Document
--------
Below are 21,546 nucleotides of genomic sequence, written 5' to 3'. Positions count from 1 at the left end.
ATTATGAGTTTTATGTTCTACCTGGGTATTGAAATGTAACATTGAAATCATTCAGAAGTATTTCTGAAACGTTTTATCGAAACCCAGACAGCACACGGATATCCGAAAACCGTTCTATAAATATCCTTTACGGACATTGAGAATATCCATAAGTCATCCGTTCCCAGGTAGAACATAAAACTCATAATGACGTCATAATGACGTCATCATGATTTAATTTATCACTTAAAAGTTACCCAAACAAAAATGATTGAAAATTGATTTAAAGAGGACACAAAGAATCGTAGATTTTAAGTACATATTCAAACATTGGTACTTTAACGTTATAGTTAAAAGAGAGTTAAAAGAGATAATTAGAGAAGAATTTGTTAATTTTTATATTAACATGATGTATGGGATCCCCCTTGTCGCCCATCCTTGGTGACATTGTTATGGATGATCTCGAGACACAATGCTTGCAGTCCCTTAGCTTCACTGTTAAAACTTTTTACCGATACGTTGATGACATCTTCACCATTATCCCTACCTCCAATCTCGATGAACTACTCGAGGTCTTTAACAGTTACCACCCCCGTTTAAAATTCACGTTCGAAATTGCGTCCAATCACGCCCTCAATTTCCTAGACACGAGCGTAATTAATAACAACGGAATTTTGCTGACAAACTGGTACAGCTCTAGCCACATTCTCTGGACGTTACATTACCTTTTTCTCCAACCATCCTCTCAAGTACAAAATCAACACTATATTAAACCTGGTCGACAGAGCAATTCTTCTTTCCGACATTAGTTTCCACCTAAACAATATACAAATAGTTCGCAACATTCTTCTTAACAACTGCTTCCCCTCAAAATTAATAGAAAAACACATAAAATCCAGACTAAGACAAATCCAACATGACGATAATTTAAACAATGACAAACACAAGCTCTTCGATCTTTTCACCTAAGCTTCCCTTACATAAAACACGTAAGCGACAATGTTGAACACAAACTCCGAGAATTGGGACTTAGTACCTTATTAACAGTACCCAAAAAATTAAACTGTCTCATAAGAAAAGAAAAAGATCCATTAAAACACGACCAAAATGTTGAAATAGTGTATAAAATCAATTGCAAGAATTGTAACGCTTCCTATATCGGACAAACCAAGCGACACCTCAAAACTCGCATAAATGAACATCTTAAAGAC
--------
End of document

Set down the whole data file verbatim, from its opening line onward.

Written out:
Below are 21,546 nucleotides of genomic sequence, written 5' to 3'. Positions count from 1 at the left end.
ATTATGAGTTTTATGTTCTACCTGGGTATTGAAATGTAACATTGAAATCATTCAGAAGTATTTCTGAAACGTTTTATCGAAACCCAGACAGCACACGGATATCCGAAAACCGTTCTATAAATATCCTTTACGGACATTGAGAATATCCATAAGTCATCCGTTCCCAGGTAGAACATAAAACTCATAATGACGTCATAATGACGTCATCATGATTTAATTTATCACTTAAAAGTTACCCAAACAAAAATGATTGAAAATTGATTTAAAGAGGACACAAAGAATCGTAGATTTTAAGTACATATTCAAACATTGGTACTTTAACGTTATAGTTAAAAGAGAGTTAAAAGAGATAATTAGAGAAGAATTTGTTAATTTTTATATTAACATGATGTATGGGATCCCCCTTGTCGCCCATCCTTGGTGACATTGTTATGGATGATCTCGAGACACAATGCTTGCAGTCCCTTAGCTTCACTGTTAAAACTTTTTACCGATACGTTGATGACATCTTCACCATTATCCCTACCTCCAATCTCGATGAACTACTCGAGGTCTTTAACAGTTACCACCCCCGTTTAAAATTCACGTTCGAAATTGCGTCCAATCACGCCCTCAATTTCCTAGACACGAGCGTAATTAATAACAACGGAATTTTGCTGACAAACTGGTACAGCTCTAGCCACATTCTCTGGACGTTACATTACCTTTTTCTCCAACCATCCTCTCAAGTACAAAATCAACACTATATTAAACCTGGTCGACAGAGCAATTCTTCTTTCCGACATTAGTTTCCACCTAAACAATATACAAATAGTTCGCAACATTCTTCTTAACAACTGCTTCCCCTCAAAATTAATAGAAAAACACATAAAATCCAGACTAAGACAAATCCAACATGACGATAATTTAAACAATGACAAACACAAGCTCTTCGATCTTTTCACCTAAGCTTCCCTTACATAAAACACGTAAGCGACAATGTTGAACACAAACTCCGAGAATTGGGACTTAGTACCTTATTAACAGTACCCAAAAAATTAAACTGTCTCATAAGAAAAGAAAAAGATCCATTAAAACACGACCAAAATGTTGAAATAGTGTATAAAATCAATTGCAAGAATTGTAACGCTTCCTATATCGGACAAACCAAGCGACACCTCAAAACTCGCATAAATGAACATCTTAAAGAC